Baofeng Radio Options
Adapter to make Headphones Work
- (~$23) – BTECH PC03 FTDI
Extras (Will work with any set of scanners/radios)
- (~$30) – Howard Leight Noise-Blocking Earmuff (MY KIT)
- (~$81) – Howard Leight Hi-Vis Radio and MP3 Ear Muff (AM/FM/MP3)
- (~$25) – 3M Peltor Earmuff (hearing protection only– bring your own earbuds)
- (~$350) – Pair of headphones with ability to link and talk to each other, and share scanner or run a different one per headset. Expandable beyond two.
- (~$1) – Earbuds – use your own, and then add some standard headphone ear protection (safety, and better ability to hear radio transmissions)
- (~$6) – Splitter to share one scanner with someone else
- (~$5) – Splitter (another option)
- (~$24) – Headphone Amp: If you’re going the ear-bud only route, you might find it isn’t loud enough when the cars are running. This amp (about the size of a deck of cards) can boost your volume higher.
- (~$18) Bluetooth Transmitter: Use your BT Earbuds or BT headphones, and have a wireless experience.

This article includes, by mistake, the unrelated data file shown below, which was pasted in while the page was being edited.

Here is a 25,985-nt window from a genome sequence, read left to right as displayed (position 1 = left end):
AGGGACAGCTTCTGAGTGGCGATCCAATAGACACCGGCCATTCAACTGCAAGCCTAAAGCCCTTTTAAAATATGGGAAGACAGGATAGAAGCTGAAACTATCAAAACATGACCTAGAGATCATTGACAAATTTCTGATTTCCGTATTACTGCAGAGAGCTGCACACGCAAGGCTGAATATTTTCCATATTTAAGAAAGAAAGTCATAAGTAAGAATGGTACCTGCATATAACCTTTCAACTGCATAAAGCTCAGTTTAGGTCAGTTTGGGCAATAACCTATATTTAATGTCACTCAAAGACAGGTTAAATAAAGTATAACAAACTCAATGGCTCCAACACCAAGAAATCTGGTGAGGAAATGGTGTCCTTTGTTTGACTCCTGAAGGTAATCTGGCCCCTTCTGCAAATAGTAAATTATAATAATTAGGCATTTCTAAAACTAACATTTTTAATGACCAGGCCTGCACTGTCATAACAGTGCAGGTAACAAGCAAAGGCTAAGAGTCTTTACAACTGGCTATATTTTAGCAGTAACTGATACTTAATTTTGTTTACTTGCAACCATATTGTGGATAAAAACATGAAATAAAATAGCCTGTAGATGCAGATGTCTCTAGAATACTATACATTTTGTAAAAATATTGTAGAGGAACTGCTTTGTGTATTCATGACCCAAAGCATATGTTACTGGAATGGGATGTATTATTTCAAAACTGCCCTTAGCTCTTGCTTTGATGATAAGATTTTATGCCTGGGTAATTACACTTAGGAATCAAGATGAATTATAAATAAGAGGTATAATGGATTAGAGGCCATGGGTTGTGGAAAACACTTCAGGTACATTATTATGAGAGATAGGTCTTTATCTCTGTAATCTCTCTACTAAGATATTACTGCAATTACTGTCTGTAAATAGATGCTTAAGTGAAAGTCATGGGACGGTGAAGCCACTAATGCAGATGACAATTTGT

Baofeng: CHIRP Programming Software
The drivers and software used to program your Baofeng can be found on the Miklor’s website. You will want the USB drivers and the programming software. I won’t reinvent the wheel here, as Miklor has done an extremely good job of stepping you though the driver and install on his site.
Baofeng: CHIRP Programming for Baofeng Radios
Once you’ve installed the drivers and programming software, it’s time to input frequencies. You can use my list to do it yourself, or use my CSV file to import the frequencies into CHIRP, and upload to your radio that way.
Programming Step-by-Step - Using a PC
Programming the Baofengs can be a little tricky at first. I’ve had issues with programming cables and drivers, had to downgrade drivers to make things work. But once it works, it is also a very simple process.